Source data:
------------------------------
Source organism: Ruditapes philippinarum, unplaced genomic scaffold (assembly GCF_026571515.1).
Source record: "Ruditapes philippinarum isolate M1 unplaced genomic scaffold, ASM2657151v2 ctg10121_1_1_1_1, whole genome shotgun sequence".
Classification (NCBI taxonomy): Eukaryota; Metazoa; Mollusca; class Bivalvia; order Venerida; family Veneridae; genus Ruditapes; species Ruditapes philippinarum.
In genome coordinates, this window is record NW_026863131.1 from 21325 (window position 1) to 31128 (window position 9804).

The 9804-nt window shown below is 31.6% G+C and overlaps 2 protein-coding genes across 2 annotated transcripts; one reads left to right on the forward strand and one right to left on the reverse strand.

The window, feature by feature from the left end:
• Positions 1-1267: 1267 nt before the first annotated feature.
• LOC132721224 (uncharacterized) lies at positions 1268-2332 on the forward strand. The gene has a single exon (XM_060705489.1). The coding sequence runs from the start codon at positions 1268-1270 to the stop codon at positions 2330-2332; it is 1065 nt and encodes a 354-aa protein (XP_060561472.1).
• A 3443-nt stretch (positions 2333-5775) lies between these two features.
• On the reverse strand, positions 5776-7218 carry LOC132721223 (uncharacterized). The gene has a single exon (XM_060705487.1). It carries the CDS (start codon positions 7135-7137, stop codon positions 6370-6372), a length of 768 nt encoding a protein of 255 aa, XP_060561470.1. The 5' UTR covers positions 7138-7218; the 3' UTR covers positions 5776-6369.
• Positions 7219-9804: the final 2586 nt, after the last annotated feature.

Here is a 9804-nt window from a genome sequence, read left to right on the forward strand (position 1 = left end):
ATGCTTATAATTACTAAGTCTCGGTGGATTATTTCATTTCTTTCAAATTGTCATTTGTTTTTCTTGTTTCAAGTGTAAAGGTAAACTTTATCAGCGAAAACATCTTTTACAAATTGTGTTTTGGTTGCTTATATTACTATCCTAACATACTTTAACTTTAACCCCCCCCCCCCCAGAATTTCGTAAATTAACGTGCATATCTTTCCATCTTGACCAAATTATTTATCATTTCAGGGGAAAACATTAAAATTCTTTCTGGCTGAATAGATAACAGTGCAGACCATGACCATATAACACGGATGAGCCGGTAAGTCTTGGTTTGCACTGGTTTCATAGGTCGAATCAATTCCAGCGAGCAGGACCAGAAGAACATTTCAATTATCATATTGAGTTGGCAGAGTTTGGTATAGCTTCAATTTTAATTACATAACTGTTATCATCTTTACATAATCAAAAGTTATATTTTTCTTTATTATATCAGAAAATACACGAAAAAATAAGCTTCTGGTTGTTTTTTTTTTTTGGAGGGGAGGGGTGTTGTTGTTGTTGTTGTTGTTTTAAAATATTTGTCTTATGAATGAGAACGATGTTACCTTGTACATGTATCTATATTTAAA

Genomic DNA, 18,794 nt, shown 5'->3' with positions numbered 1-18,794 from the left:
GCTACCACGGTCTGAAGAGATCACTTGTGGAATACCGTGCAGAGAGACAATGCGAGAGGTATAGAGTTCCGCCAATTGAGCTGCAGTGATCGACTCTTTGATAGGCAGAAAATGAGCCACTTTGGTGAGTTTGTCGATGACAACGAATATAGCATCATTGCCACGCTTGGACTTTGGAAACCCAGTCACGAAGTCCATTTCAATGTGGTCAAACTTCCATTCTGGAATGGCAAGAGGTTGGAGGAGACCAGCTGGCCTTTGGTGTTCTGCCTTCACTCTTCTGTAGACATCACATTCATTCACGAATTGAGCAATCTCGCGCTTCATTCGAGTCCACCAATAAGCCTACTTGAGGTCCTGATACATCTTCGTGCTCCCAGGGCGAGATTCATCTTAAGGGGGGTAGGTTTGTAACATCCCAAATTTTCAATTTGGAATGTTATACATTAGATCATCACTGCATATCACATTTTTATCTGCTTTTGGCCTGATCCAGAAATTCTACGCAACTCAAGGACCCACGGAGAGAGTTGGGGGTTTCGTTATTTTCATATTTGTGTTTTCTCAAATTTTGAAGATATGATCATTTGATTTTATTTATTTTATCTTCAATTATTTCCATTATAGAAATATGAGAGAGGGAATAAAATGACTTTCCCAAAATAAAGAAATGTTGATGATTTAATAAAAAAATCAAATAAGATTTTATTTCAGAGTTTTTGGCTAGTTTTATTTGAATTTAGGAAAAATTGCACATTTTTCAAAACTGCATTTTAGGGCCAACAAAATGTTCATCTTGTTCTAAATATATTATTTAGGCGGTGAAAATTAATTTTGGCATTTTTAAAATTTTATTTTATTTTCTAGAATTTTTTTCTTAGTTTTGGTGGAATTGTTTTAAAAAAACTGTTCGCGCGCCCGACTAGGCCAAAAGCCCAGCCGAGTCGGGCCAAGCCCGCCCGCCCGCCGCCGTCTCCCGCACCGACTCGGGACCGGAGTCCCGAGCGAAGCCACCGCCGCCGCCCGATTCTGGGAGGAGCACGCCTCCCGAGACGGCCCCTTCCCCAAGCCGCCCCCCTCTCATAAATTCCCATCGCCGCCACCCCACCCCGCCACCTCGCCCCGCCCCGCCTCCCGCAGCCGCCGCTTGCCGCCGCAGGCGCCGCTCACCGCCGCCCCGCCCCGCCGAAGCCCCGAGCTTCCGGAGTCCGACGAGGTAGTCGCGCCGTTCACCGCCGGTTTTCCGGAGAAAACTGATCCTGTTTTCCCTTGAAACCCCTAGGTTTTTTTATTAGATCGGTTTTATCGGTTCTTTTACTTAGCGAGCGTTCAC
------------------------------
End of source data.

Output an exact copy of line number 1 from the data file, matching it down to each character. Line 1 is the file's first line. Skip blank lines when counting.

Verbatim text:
Source organism: Ruditapes philippinarum, unplaced genomic scaffold (assembly GCF_026571515.1).